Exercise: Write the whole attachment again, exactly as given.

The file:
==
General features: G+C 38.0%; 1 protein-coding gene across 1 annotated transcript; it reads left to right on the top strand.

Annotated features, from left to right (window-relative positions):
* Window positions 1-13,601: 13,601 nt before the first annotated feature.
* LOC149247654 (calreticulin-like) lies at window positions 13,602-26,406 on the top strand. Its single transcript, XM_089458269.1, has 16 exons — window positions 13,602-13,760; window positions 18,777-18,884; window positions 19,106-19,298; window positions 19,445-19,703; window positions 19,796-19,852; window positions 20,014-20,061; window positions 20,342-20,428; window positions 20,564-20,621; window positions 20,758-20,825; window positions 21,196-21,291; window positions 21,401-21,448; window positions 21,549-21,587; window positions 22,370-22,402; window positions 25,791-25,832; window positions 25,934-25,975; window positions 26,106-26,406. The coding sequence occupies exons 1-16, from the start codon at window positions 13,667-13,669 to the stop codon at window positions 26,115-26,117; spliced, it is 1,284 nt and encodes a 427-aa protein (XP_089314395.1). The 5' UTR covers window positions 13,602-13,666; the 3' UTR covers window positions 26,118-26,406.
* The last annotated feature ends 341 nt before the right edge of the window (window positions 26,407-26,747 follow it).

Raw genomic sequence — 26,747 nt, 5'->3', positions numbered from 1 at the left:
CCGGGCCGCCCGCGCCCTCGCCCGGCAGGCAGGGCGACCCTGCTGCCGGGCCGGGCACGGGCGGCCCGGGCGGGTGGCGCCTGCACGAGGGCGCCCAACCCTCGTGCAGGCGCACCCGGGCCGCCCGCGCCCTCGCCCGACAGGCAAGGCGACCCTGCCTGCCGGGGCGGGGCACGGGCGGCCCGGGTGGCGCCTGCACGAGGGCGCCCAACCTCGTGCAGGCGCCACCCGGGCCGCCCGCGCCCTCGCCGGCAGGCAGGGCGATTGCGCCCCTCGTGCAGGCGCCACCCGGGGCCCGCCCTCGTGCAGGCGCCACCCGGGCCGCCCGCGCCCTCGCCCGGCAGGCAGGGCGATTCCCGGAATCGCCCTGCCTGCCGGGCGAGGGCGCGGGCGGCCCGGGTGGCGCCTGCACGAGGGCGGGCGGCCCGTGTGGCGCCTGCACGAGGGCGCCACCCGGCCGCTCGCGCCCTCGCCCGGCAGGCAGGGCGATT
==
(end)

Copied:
General features: G+C 38.0%; 1 protein-coding gene across 1 annotated transcript; it reads left to right on the top strand.

Annotated features, from left to right (window-relative positions):
* Window positions 1-13,601: 13,601 nt before the first annotated feature.
* LOC149247654 (calreticulin-like) lies at window positions 13,602-26,406 on the top strand. Its single transcript, XM_089458269.1, has 16 exons — window positions 13,602-13,760; window positions 18,777-18,884; window positions 19,106-19,298; window positions 19,445-19,703; window positions 19,796-19,852; window positions 20,014-20,061; window positions 20,342-20,428; window positions 20,564-20,621; window positions 20,758-20,825; window positions 21,196-21,291; window positions 21,401-21,448; window positions 21,549-21,587; window positions 22,370-22,402; window positions 25,791-25,832; window positions 25,934-25,975; window positions 26,106-26,406. The coding sequence occupies exons 1-16, from the start codon at window positions 13,667-13,669 to the stop codon at window positions 26,115-26,117; spliced, it is 1,284 nt and encodes a 427-aa protein (XP_089314395.1). The 5' UTR covers window positions 13,602-13,666; the 3' UTR covers window positions 26,118-26,406.
* The last annotated feature ends 341 nt before the right edge of the window (window positions 26,407-26,747 follow it).

Raw genomic sequence — 26,747 nt, 5'->3', positions numbered from 1 at the left:
CCGGGCCGCCCGCGCCCTCGCCCGGCAGGCAGGGCGACCCTGCTGCCGGGCCGGGCACGGGCGGCCCGGGCGGGTGGCGCCTGCACGAGGGCGCCCAACCCTCGTGCAGGCGCACCCGGGCCGCCCGCGCCCTCGCCCGACAGGCAAGGCGACCCTGCCTGCCGGGGCGGGGCACGGGCGGCCCGGGTGGCGCCTGCACGAGGGCGCCCAACCTCGTGCAGGCGCCACCCGGGCCGCCCGCGCCCTCGCCGGCAGGCAGGGCGATTGCGCCCCTCGTGCAGGCGCCACCCGGGGCCCGCCCTCGTGCAGGCGCCACCCGGGCCGCCCGCGCCCTCGCCCGGCAGGCAGGGCGATTCCCGGAATCGCCCTGCCTGCCGGGCGAGGGCGCGGGCGGCCCGGGTGGCGCCTGCACGAGGGCGGGCGGCCCGTGTGGCGCCTGCACGAGGGCGCCACCCGGCCGCTCGCGCCCTCGCCCGGCAGGCAGGGCGATT